Likewise, the division between those historians – including the commission itself – who argued for the presence of significant continuities running between the “Third Reich” and the early Federal Republic, and those who were inclined to argue that any such Nazification of the Auswärtiges Amt as had taken place during the “Third Reich” was brought to a swift end by the events of 1945, by the subsequent exercises in transitional justice represented by trials and denazification, and by the swift re-establishment of democratic norms and values essentially replicated an interpretative schism which has been visible both amongst historians and the political culture of the Federal Republic more widely for decades. In this sense, much like the findings of the wave of business histories discussed above, the book has functioned simply as another intervention in a wider, pluralist discourse on the historical topic concerned, taking its chances in the court of scholarly and public opinion like any other, its arguments embodying a position broadly familiar, and indeed in many respects quite predictable, to those with general expertise in the field. In this respect, at least, concerns regarding ‘history to order’ are surely prematurely alarmist.
The commissioned 880-page-study Das Amt und die Vergangenheit, about the German Foreign Office, has earned major praise as well as considerable criticism since its publication in October 2010.
Image: Blessing Verlag
On the face of it, the long history of commissioned scholarly research into the past, which reaches back most obviously to the period following the First World War, should further assuage the fears of those who are concerned that domains of discussion which should rightly be the preserve of independent scholars are suddenly being colonised by forces seeking to re-order the public’s image of history in a manner which directly serves the interests of those in authority. It is hardly surprising, given the context, that the first former combatant state to publish its documents on the origins of the First World War was Germany: the 54 volumes of the Große Politik der Europäischen Kabinette edited by Johannes Lepsius, Albrecht Mendelsohn-Bartholdy and Friedrich Thimme aimed clearly to show, by revealing the unknown documents of secret cabinet diplomacy of the years 1870-1914, that Germany had not been to blame in the manner that the Versailles war guilt clause intended, but at worst had been equally responsible alongside all the other powers. In a non-too-subtle way, this was history as propaganda, funded by the national government for overtly political purposes, and edited by patriotic historians who saw their work in terms of service to the nation. As subsequent historians, with greater access to archives, have discovered, they were often edited in an overtly partisan and distorted way, containing many sins of omission where inclusion of a document would show one’s government up in a bad way. The other countries were naturally not slow to follow: and as the emphasis placed in the official Austrian documents on the aggressive role played by Serbia in causing the outbreak of war demonstrates, the attempts to cast the origins of the war in a particular light were hardly confined to Germany. History, in other words, had become the pursuit of politics by other means. In the British case, at least, the editors concerned were well aware of the charge that they were compromising their scholarly integrity by engaging in such work on behalf of the government: directly anticipating the pained protestations of scholarly independence emanating from scholars on commissions nearly a century later, George Gooch and Harold Temperley went so far as to assert that ‘they would feel compelled to resign if any attempt were made to insist on the omission of any document which is in their view vital or essential’.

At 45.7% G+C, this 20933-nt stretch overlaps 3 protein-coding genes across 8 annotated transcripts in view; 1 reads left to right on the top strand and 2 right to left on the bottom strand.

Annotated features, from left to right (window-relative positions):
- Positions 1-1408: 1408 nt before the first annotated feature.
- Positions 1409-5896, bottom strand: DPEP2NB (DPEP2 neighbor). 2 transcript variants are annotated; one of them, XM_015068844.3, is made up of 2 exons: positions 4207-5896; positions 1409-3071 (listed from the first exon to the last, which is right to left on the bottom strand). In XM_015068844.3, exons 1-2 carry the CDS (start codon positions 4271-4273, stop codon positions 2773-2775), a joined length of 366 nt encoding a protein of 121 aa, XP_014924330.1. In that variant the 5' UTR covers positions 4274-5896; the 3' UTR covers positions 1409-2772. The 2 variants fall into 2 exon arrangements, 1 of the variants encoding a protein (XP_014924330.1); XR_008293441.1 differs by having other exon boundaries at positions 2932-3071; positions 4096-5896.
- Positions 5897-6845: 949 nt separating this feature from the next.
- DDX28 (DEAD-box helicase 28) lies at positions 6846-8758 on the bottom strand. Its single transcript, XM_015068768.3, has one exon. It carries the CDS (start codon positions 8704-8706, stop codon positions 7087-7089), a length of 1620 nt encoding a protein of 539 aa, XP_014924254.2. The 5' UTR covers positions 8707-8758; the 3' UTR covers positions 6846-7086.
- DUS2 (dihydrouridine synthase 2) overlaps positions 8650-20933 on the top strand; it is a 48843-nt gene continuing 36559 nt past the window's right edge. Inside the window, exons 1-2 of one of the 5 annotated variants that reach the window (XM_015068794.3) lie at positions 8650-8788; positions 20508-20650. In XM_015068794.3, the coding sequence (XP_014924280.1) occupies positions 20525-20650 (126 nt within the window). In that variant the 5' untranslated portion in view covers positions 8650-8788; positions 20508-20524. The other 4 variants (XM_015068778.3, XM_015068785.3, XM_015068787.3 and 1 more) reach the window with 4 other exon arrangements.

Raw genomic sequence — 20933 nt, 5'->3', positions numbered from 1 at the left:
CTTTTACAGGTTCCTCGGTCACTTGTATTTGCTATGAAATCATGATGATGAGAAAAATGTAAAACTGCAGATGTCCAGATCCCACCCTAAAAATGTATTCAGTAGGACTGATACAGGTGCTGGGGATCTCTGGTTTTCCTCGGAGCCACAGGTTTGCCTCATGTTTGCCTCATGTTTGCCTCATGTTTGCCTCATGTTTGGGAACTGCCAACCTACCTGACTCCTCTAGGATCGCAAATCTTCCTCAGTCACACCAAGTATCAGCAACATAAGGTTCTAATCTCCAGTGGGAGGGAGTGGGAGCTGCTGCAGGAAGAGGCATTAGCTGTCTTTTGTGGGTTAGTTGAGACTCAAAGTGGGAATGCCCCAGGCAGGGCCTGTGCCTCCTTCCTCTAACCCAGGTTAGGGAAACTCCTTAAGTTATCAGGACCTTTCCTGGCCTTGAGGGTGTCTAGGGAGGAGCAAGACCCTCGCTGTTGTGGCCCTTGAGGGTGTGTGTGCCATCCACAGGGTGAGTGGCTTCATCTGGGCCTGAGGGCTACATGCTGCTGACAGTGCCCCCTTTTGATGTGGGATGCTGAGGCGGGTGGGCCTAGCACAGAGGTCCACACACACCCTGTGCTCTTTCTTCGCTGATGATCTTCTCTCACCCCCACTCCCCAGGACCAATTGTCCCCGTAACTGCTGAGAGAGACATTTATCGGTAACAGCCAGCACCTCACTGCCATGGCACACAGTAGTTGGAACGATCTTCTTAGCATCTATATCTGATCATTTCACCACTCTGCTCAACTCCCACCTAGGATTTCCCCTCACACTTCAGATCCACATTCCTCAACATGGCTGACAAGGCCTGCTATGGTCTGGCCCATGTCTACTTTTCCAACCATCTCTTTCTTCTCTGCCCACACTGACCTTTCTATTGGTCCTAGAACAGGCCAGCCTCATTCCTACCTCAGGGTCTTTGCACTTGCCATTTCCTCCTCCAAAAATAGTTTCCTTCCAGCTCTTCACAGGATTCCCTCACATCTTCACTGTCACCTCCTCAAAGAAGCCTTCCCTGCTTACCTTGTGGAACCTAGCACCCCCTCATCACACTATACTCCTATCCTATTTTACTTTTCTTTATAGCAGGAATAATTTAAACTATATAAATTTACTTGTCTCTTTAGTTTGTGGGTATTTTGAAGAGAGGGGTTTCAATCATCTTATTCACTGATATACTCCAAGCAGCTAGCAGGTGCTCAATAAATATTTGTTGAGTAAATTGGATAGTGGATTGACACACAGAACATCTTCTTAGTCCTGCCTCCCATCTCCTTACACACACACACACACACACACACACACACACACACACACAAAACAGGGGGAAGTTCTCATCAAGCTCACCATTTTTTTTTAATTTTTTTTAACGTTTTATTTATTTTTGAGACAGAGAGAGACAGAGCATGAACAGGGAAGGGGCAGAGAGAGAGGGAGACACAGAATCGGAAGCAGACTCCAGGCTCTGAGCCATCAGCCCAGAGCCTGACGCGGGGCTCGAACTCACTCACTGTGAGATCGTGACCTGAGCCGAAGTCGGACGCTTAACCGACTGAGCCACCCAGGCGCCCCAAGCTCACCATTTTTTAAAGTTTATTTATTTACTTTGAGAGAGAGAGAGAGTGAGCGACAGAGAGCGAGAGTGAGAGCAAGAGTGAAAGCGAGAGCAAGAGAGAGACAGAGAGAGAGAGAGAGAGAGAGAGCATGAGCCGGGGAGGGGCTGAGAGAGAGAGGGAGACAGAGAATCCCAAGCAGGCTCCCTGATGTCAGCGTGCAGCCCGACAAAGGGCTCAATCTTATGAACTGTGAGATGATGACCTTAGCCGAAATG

A moment’s consideration of the multi-volumed collection of eyewitness testimony published on behalf of the Federal Ministry of Expellees in the 1950s as Dokumentation der Vertreibung der Deutschen aus Ost-Mitteleuropa – a project which similarly served directly to legitimate German claims on the lost territories east of the Oder-Neiße line – reminds further, that the recently commissioned projects stand within a nearly unbroken continuum of senior historians working on behalf of the Federal government, operating in an environment which simultaneously honoured their scholarly independence and notional objectivity and provided an obvious political context. Yet in the early years of the Federal Republic no less than now, the provision of scholarly expertise to state authorities served a variety of political and ethical purposes: perhaps the most famous example of how such commissioned works sat within the broader process of the liberalisation of political culture of the Federal Republic is the affidavit on the history of the SS produced by expert historical witnesses Hans Buchheim, Martin Broszat, Hans-Adolf Jacobsen and Helmut Krausnick in support of the work of the Frankfurt Auschwitz Trial proceedings between 1963 and 1965, a key moment in the gradual emergence to wider public consciousness of the historical scale of the Holocaust. And as the role played by expert witnesses such as Richard J. Evans, Christopher Browning or Peter Longerich in the David Irving libel trial of 2000 in London, historians have on occasion, and not just in Germany, been able simultaneously to serve the specific needs of their corporate hirers (in this case Penguin Books), the justice system and the wider interests of an open, democratic political culture while advancing their own authoritative scholarly judgements on the Holocaust in the process.